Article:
Here is a short story on the project, published in The Ka Leo student newspaper:
Posted: Wednesday, December 3, 2014 10:01 am | Updated: 5:53 pm, Thu Dec 4, 2014.
University of Hawai‘i researchers have received a National Park Service grant to develop audio brochures for the visually impaired, UH News reported Wednesday.
Led by Assistant Professor Brett Oppegaard in the School of Communications within the College of Social Sciences, the group received $278,300 to “explore the use of digital communication to convert traditional ‘unigrid’ brochures used at all national parks into an audio description-format that better serves visually-impaired audiences.”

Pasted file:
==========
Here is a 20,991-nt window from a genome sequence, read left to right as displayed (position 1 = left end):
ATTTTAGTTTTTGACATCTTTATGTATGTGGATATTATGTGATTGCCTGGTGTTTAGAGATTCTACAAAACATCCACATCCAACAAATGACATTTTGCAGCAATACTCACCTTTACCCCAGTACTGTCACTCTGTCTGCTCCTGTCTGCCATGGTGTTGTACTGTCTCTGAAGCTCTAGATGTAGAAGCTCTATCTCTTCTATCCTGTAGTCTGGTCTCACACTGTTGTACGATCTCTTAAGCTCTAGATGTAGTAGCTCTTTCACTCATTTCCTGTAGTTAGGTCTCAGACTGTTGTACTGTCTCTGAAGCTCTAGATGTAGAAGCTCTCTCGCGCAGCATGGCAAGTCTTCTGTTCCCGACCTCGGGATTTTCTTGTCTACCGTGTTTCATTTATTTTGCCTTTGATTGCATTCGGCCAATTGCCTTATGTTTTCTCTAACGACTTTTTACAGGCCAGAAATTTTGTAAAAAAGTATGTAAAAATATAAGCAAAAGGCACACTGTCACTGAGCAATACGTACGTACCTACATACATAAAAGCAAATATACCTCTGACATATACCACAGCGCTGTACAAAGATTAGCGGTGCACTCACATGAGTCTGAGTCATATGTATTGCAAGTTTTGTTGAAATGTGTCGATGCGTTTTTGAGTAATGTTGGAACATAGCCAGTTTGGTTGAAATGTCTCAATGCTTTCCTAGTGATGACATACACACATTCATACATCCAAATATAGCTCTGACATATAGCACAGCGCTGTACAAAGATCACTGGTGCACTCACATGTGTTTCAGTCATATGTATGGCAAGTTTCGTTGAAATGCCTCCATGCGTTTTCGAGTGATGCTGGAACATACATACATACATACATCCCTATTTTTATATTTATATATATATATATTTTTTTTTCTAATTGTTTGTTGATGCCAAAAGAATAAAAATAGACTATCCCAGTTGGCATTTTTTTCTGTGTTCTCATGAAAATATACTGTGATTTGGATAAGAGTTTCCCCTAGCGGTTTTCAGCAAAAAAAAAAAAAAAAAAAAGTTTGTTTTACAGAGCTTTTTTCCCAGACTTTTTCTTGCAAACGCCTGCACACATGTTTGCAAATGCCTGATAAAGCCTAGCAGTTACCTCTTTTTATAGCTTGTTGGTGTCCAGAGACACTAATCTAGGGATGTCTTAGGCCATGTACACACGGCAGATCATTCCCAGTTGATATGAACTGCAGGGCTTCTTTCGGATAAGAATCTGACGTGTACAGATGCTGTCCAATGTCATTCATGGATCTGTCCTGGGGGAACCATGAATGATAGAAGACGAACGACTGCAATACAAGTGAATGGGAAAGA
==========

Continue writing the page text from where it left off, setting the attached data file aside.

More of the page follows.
“We want to make national parks more accessible to all audiences, including those who prefer audio alternatives to the traditional printed brochure,” said Oppegaard. “Visually-impaired people deserve the same access to our parks as every other citizen, and audio formats enrich the media ecosystem of the parks, to include more people, in different ways. Some people simply learn better by listening than by reading. Some people find audio more convenient, and some people just enjoy the format better, for purely entertainment reasons.”
Targeted for completion within three years, the project will involve the creation of various prototypes based at five parks throughout the nation, including one, yet to be determined, in Hawai‘i.
Other UH researchers on team include Assistant Professor Megan Conway and media coordinator Thomas Conway of the Center on Disabilities Studies within the College of Education.